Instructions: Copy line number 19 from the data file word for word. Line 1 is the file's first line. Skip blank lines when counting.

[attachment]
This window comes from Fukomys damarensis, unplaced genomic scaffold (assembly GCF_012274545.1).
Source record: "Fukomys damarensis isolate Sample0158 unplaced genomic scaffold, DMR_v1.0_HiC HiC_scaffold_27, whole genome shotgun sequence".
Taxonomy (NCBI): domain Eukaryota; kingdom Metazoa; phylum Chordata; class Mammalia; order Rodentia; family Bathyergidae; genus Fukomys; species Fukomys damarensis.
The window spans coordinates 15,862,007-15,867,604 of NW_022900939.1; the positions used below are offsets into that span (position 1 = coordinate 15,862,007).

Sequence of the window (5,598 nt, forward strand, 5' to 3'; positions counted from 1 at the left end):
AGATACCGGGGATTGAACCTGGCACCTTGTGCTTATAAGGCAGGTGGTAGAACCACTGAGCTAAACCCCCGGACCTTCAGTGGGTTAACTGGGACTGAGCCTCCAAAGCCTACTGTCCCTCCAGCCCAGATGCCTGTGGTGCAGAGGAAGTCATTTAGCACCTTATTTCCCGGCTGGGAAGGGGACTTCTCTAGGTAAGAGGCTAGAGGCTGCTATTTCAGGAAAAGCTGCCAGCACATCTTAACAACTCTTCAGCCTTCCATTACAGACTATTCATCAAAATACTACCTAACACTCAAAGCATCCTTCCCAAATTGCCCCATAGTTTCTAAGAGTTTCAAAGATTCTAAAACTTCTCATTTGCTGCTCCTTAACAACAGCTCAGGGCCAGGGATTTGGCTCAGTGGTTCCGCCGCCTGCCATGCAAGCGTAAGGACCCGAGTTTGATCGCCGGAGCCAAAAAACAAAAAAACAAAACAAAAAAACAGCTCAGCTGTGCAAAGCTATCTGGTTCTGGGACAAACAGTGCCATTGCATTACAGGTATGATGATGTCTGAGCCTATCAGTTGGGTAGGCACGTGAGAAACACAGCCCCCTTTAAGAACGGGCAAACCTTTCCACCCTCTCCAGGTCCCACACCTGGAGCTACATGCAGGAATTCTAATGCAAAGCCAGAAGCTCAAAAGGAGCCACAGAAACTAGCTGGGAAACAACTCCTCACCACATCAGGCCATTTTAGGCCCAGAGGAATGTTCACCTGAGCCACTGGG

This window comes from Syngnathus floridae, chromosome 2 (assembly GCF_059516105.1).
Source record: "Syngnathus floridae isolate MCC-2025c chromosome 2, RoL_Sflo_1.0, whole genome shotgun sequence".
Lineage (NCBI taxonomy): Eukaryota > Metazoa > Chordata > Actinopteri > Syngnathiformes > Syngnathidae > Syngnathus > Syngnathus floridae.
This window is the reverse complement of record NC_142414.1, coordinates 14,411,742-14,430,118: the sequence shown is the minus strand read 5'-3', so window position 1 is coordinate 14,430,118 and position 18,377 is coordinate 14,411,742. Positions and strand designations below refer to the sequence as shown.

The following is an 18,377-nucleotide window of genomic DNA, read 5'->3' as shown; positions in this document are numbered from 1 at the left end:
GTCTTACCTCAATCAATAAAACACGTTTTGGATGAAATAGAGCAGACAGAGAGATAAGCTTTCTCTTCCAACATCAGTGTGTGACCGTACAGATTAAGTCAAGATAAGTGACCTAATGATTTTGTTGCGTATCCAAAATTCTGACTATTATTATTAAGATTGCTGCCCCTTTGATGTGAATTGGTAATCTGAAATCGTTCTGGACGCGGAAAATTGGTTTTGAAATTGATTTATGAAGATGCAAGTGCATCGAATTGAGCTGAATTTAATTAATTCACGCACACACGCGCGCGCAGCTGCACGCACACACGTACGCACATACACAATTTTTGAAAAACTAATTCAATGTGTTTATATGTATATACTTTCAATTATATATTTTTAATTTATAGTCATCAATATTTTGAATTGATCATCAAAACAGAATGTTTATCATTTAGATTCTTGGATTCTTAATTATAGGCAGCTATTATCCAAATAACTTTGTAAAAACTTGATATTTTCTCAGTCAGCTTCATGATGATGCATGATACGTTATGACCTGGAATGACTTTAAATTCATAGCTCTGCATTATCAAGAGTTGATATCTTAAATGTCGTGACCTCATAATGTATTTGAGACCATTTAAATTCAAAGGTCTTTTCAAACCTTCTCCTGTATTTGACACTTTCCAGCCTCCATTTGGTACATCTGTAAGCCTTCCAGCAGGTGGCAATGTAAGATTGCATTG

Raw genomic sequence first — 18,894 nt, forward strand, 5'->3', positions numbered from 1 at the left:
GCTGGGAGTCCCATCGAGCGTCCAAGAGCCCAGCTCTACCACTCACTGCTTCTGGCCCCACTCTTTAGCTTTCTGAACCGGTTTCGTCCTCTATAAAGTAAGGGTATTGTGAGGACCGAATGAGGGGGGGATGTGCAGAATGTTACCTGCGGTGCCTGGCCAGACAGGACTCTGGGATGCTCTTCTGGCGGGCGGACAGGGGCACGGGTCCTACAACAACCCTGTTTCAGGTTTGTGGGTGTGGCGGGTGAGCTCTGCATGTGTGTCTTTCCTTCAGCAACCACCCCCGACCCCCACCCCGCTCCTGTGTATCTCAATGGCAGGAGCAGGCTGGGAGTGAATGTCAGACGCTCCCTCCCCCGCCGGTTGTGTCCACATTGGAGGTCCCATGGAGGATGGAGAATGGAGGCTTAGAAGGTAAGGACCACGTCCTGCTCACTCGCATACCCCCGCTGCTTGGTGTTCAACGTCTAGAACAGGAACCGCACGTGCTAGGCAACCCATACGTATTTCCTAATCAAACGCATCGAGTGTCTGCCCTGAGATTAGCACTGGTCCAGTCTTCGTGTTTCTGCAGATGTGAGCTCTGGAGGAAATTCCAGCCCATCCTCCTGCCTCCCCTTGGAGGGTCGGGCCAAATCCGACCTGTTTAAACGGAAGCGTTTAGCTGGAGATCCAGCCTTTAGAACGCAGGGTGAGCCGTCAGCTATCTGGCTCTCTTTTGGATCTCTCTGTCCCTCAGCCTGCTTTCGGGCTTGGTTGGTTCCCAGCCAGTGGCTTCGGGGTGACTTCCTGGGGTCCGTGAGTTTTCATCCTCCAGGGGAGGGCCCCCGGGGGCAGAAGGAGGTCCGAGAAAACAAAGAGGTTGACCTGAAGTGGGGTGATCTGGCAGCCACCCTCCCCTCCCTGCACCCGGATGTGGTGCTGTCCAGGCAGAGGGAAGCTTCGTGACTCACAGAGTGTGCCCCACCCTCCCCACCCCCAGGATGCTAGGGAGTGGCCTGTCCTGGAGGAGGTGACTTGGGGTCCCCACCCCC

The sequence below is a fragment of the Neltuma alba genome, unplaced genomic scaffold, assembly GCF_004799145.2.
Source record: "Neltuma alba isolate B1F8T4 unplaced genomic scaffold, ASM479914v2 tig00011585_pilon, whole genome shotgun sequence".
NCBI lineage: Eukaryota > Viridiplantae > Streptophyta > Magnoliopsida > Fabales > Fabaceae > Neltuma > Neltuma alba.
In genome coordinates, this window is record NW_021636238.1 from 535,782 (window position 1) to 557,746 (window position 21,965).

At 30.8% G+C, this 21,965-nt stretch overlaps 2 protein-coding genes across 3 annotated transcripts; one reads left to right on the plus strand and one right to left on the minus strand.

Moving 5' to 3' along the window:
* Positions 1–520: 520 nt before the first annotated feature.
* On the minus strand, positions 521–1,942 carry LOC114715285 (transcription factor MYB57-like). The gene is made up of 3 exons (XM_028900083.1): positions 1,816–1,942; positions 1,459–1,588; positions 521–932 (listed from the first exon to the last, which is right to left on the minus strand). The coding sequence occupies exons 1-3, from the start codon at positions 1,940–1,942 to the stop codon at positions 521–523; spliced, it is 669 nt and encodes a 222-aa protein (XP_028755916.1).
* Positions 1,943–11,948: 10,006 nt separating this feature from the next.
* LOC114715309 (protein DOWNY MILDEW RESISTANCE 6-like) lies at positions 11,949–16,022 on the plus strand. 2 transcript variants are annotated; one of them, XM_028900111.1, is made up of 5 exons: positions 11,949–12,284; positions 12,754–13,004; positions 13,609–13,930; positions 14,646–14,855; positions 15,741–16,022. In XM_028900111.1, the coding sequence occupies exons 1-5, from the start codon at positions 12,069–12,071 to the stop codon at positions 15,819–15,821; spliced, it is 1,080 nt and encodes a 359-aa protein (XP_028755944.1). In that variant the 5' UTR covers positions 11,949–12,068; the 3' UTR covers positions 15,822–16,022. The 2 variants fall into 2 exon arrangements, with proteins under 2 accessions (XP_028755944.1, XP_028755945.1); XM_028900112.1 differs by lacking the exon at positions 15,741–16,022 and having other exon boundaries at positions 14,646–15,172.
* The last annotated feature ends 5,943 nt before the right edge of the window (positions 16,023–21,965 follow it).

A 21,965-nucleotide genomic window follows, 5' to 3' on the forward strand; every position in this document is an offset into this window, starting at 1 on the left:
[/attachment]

At 30.8% G+C, this 21,965-nt stretch overlaps 2 protein-coding genes across 3 annotated transcripts; one reads left to right on the plus strand and one right to left on the minus strand.